The Bridge at Remagen. Excellent Book. Almost-Excellent film. Still trying to figure out "survivors" if any. Of ALL the Ballatine War Books, probably my favorite

----------------------

Other "notable" events:

"Doolittle Raid" on Japan: STILL ALIVE: Richard E. Cole, age 103.

"Easy company"
(2nd battalion, E company). Edward Shames STILL LIVING Age 96.

"Iwo Jima" I dunno. Feel free.

let's make this an iconic list. Feel free to contribute.

Walter Lord also wrote an excellent series of books including Incredible Victory (Midway), Lonely Vigil (coastwatchers), Miracle at Dunkirk, Day of Infamy, and others. Very good popular historian. I also have most of the wonderful Ballantine books mentioned.

This post has been edited by Bookdoc: 16 February 2019 - 08:45 PM

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#5 User is offline   BerkeleyUnderground 

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Posted 16 February 2019 - 03:16 PM

Is it the movie, "30 Seconds over Tokyo", with Spencer Tracy and Van Johnson about the Doolittle Raid?

I watched it more than once on the late show as a kid.
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#6 User is offline   Coach 

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Posted 16 February 2019 - 03:50 PM

"Marine" the life of Chesty Puller is one of the best books ever about one of the greatest American heroes of all time.
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#7 User is offline   Big Dave 

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Posted 16 February 2019 - 05:33 PM

"With the Old Breed" by Eugene Sledge
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#8 User is offline   SARGE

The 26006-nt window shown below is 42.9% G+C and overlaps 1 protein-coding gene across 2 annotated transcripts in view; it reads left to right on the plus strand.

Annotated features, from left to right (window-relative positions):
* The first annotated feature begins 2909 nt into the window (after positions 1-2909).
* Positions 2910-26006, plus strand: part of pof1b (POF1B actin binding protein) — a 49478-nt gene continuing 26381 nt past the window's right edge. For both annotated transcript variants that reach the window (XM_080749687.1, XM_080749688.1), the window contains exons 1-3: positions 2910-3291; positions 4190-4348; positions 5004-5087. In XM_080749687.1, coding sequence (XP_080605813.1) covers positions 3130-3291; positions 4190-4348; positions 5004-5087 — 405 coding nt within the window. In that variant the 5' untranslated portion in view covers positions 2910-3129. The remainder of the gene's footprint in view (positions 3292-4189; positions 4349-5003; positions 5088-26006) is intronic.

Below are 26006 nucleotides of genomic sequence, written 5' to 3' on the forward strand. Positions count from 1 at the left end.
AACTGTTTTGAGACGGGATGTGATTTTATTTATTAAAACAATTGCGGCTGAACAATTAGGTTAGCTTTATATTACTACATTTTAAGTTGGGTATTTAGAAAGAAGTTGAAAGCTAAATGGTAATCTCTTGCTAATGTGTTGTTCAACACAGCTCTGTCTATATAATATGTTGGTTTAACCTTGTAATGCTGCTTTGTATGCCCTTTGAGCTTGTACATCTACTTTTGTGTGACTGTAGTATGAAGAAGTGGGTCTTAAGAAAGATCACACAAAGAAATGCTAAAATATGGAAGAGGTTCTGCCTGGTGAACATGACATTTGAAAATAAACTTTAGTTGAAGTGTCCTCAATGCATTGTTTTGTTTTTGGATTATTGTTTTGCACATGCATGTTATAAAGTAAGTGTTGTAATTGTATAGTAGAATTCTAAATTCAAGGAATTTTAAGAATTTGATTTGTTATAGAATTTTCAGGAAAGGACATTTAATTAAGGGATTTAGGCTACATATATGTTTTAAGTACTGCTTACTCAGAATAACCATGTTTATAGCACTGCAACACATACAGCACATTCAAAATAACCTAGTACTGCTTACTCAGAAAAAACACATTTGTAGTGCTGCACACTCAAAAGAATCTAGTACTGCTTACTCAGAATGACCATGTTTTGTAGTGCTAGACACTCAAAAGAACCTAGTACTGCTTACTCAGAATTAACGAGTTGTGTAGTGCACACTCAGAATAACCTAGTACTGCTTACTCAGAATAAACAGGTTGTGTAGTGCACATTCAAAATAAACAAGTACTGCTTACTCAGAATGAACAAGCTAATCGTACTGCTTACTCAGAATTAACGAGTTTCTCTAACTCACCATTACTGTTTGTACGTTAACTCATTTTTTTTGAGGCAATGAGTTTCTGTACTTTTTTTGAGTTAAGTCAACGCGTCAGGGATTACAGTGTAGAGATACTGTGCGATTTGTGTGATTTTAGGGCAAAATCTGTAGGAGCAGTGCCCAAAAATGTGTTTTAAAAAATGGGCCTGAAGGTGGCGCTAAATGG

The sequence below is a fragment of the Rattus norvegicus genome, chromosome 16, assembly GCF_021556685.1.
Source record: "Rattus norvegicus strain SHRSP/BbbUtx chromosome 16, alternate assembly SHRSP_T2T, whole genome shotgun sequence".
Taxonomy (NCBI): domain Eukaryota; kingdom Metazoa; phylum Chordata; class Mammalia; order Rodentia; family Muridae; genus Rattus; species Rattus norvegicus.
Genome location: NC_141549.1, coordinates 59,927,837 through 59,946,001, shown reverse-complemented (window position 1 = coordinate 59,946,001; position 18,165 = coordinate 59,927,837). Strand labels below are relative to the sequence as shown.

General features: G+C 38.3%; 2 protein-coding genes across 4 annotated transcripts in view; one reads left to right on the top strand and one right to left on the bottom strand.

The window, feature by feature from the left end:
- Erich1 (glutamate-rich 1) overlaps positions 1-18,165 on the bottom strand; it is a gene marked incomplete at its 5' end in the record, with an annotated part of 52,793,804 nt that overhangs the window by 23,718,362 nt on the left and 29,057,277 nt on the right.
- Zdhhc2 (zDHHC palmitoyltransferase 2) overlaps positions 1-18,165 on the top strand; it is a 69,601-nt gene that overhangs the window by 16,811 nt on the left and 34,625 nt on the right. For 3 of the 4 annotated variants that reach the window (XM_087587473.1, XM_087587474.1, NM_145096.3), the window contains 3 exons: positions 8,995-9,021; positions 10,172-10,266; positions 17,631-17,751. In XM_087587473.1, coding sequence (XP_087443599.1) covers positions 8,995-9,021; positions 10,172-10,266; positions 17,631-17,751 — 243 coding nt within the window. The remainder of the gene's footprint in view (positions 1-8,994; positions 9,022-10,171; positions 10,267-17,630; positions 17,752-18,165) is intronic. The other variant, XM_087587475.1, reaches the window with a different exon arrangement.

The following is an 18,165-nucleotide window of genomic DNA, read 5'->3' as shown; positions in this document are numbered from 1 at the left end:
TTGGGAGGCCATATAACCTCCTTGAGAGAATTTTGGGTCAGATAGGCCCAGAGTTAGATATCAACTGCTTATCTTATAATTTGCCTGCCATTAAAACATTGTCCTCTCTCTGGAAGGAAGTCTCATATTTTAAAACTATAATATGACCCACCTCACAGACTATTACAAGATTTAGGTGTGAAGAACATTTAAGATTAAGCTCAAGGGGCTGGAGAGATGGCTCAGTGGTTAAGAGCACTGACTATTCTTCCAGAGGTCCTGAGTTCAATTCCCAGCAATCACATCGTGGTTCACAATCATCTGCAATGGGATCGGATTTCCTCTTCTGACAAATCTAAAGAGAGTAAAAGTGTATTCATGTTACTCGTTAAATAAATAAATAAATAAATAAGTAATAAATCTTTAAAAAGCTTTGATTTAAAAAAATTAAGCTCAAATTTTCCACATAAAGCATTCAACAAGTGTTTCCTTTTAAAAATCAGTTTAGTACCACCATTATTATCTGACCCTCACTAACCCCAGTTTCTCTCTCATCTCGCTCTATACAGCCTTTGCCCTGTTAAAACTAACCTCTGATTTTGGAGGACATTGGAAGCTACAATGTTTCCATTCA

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Posted 16 February 2019 - 07:15 PM

The Last Battle by Stephen Harding.

Excellent read.
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#9 User is offline   SARGE 

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Posted 16 February 2019 - 07:20 PM

View PostCoach, on 16 February 2019 - 03:50 PM, said:

"Marine" the life of Chesty Puller is one of the best books ever about one of the greatest American heroes of all time.



Lewis Burwell "Chesty" Puller makes Patton look like a pussy. :whistling:
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#10 User is offline   BerkeleyUnderground 

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Posted 16 February 2019 - 07:45 PM

View PostBookdoc, on 16 February 2019 - 02:24 PM, said:

Interesting history of the Doolittle Raiders tontine: http://weaponsman.com/?p=8234


Thank you!

An excellent read!

Recently, I watched a Netflix documentary about the WWII Thunderbolts and I was struck by how young the flight crews were, the commanding officer on the group being filmed was like 22 years-old, and by how white they all were, not like the America of today.

And I imagined that these were the kind of guys who, after the war, went home and worked their butts off to make America the envy of the world and succeeded in spades to do just that.

But these days all that these people did is being diminished and looked down upon as just the sad and pathetic accomplishments of those who had "white privilege".
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#11 User is offline   Bookdoc 

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Posted 16 February 2019 - 08:47 PM

View PostBig Dave, on 16 February 2019 - 05:33 PM, said:

"With the Old Breed" by Eugene Sledge